By Richard Clarke at Stamford Bridge
Arsenal are back – emphatically, completely, utterly.
Arsène Wenger’s side snatched a stunning 5-3 comeback win at Stamford Bridge on Saturday with Robin van Persie grabbing a sumptuous hat-trick.
Chelsea led at the break as goals from Frank Lampard and John Terry sandwiched a well-made strike by the Dutchman.
However the second half would belong to one man and one team.
Andre Santos and Theo Walcott turned the scoreline around before the hour. After Juan Mata equalised, Van Persie confirmed the points with a breakway goal after Terry slipped five minutes from time
In injury time, the captain completed this huge injection of confidence by thumping a fifth goal past Petr Cech. It was his 28th strike in 27 Premier League games in 2011.
This was a huge test of character for Wenger’s side and they passed with flying colours. The Emirates Stadium side have won eight of their last nine fixtures and, crucially, now have a marquee scalp within that run.
This was the result everyone at the Club has been waiting for.
Hopefully Arsenal's season can kick on from here.
Ahead of the game, Wenger’s main decision concerned the right-back position. With Thomas Vermaelen returning from injury, there were now options. However, the manager decided to retain the back four – and indeed the entire XI - from the 3-1 win over Stoke a week earlier. Djourou was on the right, the Belgian began on the bench.
Going into the game, Arsenal’s form had been as bright as the sunshine that drenched Stamford Bridge for this lunchtime kick-off.
A solid run had put them in the top seven, the Quarter-Finals of the Carling Cup and top of their Champions League group.
However, as the manager acknowledged when speaking to Arsenal Player earlier in the week, this would be a proper test.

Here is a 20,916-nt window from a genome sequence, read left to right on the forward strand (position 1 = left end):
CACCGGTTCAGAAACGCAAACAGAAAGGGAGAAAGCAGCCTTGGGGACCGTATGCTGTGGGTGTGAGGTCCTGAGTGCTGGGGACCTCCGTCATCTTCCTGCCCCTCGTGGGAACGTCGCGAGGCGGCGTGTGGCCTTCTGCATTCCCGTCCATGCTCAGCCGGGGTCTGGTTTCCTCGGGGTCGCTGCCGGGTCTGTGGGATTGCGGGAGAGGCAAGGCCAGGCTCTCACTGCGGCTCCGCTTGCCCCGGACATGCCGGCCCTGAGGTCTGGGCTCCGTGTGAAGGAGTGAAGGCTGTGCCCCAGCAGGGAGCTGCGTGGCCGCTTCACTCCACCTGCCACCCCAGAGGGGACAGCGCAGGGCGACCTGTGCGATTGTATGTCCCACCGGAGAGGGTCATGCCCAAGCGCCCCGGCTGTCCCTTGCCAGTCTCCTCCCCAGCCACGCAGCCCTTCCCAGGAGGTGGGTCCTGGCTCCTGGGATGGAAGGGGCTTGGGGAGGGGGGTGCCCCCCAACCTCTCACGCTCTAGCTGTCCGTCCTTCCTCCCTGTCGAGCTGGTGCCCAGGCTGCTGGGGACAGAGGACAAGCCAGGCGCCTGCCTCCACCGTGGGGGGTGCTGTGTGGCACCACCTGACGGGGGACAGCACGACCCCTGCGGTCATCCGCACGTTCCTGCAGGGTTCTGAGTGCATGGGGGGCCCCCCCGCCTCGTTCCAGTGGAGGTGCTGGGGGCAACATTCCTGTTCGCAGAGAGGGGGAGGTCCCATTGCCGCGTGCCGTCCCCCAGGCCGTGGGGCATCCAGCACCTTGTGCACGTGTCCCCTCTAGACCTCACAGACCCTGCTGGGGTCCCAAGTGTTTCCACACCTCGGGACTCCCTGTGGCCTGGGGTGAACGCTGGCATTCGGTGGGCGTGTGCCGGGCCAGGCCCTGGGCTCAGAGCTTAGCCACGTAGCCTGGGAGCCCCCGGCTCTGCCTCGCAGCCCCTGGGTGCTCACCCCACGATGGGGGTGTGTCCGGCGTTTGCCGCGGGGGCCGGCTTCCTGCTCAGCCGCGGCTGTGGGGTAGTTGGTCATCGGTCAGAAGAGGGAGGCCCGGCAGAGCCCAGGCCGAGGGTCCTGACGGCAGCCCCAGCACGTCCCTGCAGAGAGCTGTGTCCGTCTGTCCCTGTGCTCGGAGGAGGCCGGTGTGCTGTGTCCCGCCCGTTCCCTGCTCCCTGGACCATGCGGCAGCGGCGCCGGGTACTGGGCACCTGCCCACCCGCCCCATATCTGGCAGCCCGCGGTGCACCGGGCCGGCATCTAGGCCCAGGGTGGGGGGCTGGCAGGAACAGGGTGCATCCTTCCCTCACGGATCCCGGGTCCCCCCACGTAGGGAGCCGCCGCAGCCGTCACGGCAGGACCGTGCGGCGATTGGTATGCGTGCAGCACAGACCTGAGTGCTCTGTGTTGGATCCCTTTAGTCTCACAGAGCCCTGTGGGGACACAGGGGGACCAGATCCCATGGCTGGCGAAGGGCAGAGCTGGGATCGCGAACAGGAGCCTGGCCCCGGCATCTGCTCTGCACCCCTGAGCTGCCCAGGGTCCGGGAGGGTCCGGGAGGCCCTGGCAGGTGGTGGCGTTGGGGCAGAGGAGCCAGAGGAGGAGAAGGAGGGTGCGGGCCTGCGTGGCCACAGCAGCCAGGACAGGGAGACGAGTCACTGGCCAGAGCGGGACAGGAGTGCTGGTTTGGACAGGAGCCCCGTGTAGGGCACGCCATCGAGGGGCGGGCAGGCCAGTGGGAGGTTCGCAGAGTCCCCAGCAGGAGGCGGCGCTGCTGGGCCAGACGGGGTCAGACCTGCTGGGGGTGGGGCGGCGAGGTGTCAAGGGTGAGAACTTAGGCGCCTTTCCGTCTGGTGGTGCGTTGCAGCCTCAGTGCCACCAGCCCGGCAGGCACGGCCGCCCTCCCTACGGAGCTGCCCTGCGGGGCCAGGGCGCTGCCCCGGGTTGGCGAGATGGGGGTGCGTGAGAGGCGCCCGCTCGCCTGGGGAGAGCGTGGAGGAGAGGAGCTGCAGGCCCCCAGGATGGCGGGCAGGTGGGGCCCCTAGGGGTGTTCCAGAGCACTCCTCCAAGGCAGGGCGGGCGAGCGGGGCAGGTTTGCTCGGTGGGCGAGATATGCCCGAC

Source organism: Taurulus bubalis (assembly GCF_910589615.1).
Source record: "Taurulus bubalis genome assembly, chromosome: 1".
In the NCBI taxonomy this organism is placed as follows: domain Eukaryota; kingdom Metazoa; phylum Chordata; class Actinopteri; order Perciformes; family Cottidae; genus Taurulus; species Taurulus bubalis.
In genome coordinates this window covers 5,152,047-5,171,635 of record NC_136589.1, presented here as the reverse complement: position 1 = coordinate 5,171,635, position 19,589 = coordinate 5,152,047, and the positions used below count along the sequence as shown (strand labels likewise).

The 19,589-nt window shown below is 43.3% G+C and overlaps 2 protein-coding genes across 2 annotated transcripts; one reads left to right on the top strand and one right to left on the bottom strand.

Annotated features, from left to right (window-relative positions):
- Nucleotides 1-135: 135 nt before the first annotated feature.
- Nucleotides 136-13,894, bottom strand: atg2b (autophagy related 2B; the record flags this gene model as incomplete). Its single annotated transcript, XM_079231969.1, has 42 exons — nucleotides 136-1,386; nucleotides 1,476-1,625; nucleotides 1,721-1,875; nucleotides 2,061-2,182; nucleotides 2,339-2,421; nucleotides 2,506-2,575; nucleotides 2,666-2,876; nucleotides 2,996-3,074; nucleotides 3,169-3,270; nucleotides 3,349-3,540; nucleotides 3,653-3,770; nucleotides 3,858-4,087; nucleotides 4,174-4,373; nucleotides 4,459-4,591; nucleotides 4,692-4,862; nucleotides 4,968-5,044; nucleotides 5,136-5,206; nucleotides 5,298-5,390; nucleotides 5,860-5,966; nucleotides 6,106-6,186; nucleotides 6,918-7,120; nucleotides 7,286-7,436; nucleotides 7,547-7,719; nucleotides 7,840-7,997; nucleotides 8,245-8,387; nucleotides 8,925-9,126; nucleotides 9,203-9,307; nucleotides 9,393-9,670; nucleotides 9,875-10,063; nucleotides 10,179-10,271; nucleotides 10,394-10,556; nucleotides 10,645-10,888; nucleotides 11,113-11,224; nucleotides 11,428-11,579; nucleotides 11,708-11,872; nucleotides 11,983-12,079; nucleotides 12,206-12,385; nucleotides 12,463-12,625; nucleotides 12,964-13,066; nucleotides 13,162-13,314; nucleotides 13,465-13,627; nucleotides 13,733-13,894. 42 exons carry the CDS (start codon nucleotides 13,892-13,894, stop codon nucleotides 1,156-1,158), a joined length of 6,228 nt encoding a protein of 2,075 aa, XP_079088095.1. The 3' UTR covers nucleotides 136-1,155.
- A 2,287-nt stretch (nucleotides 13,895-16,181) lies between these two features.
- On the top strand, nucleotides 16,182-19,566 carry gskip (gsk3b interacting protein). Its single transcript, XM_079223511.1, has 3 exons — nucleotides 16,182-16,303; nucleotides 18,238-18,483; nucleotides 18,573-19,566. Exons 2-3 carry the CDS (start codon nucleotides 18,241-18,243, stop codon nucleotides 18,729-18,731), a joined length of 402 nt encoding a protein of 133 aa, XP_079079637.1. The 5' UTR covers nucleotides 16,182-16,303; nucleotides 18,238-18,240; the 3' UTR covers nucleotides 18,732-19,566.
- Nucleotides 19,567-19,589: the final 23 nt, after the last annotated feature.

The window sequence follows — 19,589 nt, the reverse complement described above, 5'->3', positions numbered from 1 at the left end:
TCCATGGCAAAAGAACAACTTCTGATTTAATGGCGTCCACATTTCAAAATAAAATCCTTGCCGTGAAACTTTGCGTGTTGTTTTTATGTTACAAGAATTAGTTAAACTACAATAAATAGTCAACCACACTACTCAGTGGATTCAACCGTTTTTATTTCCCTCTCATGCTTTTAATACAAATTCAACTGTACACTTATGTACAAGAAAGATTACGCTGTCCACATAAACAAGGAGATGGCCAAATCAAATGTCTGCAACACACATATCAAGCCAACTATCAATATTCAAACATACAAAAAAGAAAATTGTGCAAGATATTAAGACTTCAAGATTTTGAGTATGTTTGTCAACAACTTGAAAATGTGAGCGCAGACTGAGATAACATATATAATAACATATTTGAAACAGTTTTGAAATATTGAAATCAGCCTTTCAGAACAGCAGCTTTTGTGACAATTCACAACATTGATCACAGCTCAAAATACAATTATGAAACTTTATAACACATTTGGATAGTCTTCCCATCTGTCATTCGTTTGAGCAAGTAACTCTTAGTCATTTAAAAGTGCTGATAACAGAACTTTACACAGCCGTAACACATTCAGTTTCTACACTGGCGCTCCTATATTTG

The opening minutes proved just how much.
Within seconds of the whistle, Ashley Cole got beyond Djourou on the left and squared for Fernando Torres, who fired wide when he should have scored.
In the following couple of minutes, Cole and Daniel Sturridge would escape into dangerous positions on either flank but their crosses did not find their intended targets.
Arsenal were struggling to settle and would not properly find their feet until they carved out a couple of chances just before the quarter-hour.
In the 12th minute, Aaron Ramsey and Mikel Arteta combined in midfield to set Walcott haring down the right. His cross was inviting but Gervinho slid his shot beyond the far post. A glaring miss.
Seconds later, there was another superb opportunity. But this time, Walcott’s cross reared up on Van Persie and the Dutchman hoisted in over the bar at the far post.
But just as it seemed that Arsenal had turned the tide, Chelsea snatched the lead.
Mata’s early cross from the right wing caught out the visiting defence and Lampard pulled away from his marker before steering in his header.
In the circumstances it was a bitter blow and Chelsea looked to take advantage.
On the half-hour Sturridge stormed through to go one-on-one with Szczesny. Fortunately for Arsenal, he flicked his shot beyond the far post.